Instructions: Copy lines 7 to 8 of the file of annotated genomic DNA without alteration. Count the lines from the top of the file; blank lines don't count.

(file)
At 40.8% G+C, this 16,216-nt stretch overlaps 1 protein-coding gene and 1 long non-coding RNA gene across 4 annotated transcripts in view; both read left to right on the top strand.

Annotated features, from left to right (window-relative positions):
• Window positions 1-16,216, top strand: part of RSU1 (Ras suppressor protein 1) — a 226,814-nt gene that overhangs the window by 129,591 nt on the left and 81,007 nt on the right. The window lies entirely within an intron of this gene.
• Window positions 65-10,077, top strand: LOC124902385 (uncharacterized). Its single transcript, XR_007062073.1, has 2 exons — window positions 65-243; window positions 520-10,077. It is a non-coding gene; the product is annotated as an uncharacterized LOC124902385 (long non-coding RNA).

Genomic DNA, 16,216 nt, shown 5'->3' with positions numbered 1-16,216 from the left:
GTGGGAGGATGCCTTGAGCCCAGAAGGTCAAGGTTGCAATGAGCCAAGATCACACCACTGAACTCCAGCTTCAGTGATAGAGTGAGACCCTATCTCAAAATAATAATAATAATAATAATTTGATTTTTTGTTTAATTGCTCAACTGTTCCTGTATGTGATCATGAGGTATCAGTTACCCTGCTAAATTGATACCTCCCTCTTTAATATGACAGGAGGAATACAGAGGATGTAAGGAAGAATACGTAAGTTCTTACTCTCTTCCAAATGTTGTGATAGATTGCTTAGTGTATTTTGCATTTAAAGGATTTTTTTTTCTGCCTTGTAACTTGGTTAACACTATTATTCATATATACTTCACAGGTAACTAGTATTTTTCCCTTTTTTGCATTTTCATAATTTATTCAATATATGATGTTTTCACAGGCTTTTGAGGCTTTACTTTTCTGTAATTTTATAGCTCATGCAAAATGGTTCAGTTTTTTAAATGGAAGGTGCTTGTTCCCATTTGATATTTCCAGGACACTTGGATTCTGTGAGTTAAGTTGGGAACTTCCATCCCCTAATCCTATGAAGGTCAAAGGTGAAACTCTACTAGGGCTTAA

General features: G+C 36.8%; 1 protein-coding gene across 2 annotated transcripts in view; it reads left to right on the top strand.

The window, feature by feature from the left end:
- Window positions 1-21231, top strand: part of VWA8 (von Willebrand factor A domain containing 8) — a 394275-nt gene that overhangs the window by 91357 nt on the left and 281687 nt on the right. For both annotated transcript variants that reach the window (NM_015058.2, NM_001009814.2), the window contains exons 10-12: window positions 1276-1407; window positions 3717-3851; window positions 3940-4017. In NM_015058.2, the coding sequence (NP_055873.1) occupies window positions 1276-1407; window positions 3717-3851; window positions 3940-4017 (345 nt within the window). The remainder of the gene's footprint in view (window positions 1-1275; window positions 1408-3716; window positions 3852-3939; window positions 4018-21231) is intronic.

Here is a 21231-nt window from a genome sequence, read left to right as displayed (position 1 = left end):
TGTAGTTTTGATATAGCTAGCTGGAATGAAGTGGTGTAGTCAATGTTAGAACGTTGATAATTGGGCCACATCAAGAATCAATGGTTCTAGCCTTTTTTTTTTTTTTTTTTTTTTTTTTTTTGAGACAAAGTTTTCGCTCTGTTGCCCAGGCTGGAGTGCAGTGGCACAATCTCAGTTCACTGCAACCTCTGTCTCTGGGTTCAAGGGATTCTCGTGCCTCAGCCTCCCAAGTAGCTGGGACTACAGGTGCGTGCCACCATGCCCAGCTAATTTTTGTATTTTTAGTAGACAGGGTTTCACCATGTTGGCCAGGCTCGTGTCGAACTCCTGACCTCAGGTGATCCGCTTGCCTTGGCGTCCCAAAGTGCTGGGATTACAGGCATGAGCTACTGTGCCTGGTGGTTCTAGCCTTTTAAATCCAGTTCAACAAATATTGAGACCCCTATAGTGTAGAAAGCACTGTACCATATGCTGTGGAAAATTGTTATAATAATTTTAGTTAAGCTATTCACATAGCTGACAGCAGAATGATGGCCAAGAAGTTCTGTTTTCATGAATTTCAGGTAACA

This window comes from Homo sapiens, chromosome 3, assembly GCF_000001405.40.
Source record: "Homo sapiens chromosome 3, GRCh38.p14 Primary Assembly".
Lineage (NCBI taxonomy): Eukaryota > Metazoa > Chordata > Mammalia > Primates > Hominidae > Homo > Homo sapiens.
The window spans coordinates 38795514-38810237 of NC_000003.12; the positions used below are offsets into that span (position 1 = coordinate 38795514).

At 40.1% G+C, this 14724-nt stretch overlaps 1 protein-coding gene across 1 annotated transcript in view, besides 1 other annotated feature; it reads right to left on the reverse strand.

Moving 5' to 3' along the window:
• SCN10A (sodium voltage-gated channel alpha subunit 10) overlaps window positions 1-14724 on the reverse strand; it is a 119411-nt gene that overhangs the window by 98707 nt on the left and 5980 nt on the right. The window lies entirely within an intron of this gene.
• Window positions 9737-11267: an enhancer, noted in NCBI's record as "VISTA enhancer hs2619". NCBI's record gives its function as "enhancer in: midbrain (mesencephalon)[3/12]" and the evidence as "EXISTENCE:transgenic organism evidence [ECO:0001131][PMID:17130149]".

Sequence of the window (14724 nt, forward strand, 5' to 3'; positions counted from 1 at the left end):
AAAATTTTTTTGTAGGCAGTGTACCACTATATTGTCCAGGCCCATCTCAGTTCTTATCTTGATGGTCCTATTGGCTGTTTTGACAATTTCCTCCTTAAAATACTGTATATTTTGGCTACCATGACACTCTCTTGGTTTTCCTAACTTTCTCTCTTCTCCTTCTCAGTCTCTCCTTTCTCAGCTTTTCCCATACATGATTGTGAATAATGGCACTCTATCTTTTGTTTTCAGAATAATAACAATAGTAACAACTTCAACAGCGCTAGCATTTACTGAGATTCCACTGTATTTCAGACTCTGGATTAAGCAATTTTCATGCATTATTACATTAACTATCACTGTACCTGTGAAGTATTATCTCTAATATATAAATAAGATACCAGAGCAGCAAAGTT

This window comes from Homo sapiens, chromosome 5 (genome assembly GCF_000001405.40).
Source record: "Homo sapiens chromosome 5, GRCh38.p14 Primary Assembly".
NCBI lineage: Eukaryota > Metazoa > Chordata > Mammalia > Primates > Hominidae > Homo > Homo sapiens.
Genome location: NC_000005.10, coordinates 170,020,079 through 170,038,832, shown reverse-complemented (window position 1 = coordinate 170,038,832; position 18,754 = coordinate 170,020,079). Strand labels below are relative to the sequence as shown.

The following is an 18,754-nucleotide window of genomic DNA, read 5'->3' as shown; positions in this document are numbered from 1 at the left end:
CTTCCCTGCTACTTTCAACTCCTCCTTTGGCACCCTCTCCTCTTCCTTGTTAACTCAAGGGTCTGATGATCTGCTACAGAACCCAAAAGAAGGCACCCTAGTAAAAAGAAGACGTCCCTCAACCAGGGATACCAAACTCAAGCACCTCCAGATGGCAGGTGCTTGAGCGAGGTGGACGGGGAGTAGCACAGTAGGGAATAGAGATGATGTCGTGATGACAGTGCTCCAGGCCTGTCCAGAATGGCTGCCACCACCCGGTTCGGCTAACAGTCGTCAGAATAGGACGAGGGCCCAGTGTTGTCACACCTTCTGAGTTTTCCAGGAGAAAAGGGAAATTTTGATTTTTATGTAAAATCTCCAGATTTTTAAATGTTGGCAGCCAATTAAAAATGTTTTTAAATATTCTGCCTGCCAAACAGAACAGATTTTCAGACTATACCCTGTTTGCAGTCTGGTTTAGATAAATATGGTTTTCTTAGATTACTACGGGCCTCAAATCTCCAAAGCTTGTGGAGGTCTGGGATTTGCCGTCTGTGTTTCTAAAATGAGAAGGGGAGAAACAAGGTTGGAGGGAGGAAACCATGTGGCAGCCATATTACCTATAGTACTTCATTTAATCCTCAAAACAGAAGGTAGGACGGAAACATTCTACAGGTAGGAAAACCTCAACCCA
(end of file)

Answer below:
General features: G+C 36.8%; 1 protein-coding gene across 2 annotated transcripts in view; it reads left to right on the top strand.

The window, feature by feature from the left end: